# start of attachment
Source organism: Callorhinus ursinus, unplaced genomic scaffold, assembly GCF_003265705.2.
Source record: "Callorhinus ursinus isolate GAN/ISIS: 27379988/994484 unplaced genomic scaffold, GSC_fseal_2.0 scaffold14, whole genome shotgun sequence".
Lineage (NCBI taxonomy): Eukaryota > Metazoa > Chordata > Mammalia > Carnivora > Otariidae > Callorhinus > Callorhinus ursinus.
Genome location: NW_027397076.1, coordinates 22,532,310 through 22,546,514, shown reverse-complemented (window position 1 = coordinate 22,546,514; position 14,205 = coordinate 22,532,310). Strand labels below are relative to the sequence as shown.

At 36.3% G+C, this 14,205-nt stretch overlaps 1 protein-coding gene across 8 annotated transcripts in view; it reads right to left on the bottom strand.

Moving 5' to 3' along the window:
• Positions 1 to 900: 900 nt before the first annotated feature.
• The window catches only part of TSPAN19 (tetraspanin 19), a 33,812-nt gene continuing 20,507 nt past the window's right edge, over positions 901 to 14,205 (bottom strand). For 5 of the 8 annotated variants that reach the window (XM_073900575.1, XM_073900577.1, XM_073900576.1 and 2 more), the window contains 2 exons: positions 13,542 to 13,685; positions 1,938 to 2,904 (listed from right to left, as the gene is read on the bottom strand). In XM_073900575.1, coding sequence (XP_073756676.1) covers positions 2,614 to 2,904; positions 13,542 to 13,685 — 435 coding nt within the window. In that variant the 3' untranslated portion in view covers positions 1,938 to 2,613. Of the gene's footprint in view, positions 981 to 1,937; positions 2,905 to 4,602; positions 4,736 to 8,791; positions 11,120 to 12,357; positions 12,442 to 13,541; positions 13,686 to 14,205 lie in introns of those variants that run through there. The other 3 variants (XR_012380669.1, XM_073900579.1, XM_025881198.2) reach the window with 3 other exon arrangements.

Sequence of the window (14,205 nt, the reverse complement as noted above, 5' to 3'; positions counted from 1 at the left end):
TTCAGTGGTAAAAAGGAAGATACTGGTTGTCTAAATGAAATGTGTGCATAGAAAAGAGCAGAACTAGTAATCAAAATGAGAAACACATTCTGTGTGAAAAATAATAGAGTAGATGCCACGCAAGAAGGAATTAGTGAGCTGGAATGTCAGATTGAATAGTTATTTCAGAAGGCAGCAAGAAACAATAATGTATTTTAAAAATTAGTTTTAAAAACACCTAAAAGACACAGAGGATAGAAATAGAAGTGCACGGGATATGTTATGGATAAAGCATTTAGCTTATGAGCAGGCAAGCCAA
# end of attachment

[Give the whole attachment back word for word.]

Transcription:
Source organism: Callorhinus ursinus, unplaced genomic scaffold, assembly GCF_003265705.2.
Source record: "Callorhinus ursinus isolate GAN/ISIS: 27379988/994484 unplaced genomic scaffold, GSC_fseal_2.0 scaffold14, whole genome shotgun sequence".
Lineage (NCBI taxonomy): Eukaryota > Metazoa > Chordata > Mammalia > Carnivora > Otariidae > Callorhinus > Callorhinus ursinus.
Genome location: NW_027397076.1, coordinates 22,532,310 through 22,546,514, shown reverse-complemented (window position 1 = coordinate 22,546,514; position 14,205 = coordinate 22,532,310). Strand labels below are relative to the sequence as shown.

At 36.3% G+C, this 14,205-nt stretch overlaps 1 protein-coding gene across 8 annotated transcripts in view; it reads right to left on the bottom strand.

Moving 5' to 3' along the window:
• Positions 1 to 900: 900 nt before the first annotated feature.
• The window catches only part of TSPAN19 (tetraspanin 19), a 33,812-nt gene continuing 20,507 nt past the window's right edge, over positions 901 to 14,205 (bottom strand). For 5 of the 8 annotated variants that reach the window (XM_073900575.1, XM_073900577.1, XM_073900576.1 and 2 more), the window contains 2 exons: positions 13,542 to 13,685; positions 1,938 to 2,904 (listed from right to left, as the gene is read on the bottom strand). In XM_073900575.1, coding sequence (XP_073756676.1) covers positions 2,614 to 2,904; positions 13,542 to 13,685 — 435 coding nt within the window. In that variant the 3' untranslated portion in view covers positions 1,938 to 2,613. Of the gene's footprint in view, positions 981 to 1,937; positions 2,905 to 4,602; positions 4,736 to 8,791; positions 11,120 to 12,357; positions 12,442 to 13,541; positions 13,686 to 14,205 lie in introns of those variants that run through there. The other 3 variants (XR_012380669.1, XM_073900579.1, XM_025881198.2) reach the window with 3 other exon arrangements.

Sequence of the window (14,205 nt, the reverse complement as noted above, 5' to 3'; positions counted from 1 at the left end):
TTCAGTGGTAAAAAGGAAGATACTGGTTGTCTAAATGAAATGTGTGCATAGAAAAGAGCAGAACTAGTAATCAAAATGAGAAACACATTCTGTGTGAAAAATAATAGAGTAGATGCCACGCAAGAAGGAATTAGTGAGCTGGAATGTCAGATTGAATAGTTATTTCAGAAGGCAGCAAGAAACAATAATGTATTTTAAAAATTAGTTTTAAAAACACCTAAAAGACACAGAGGATAGAAATAGAAGTGCACGGGATATGTTATGGATAAAGCATTTAGCTTATGAGCAGGCAAGCCAA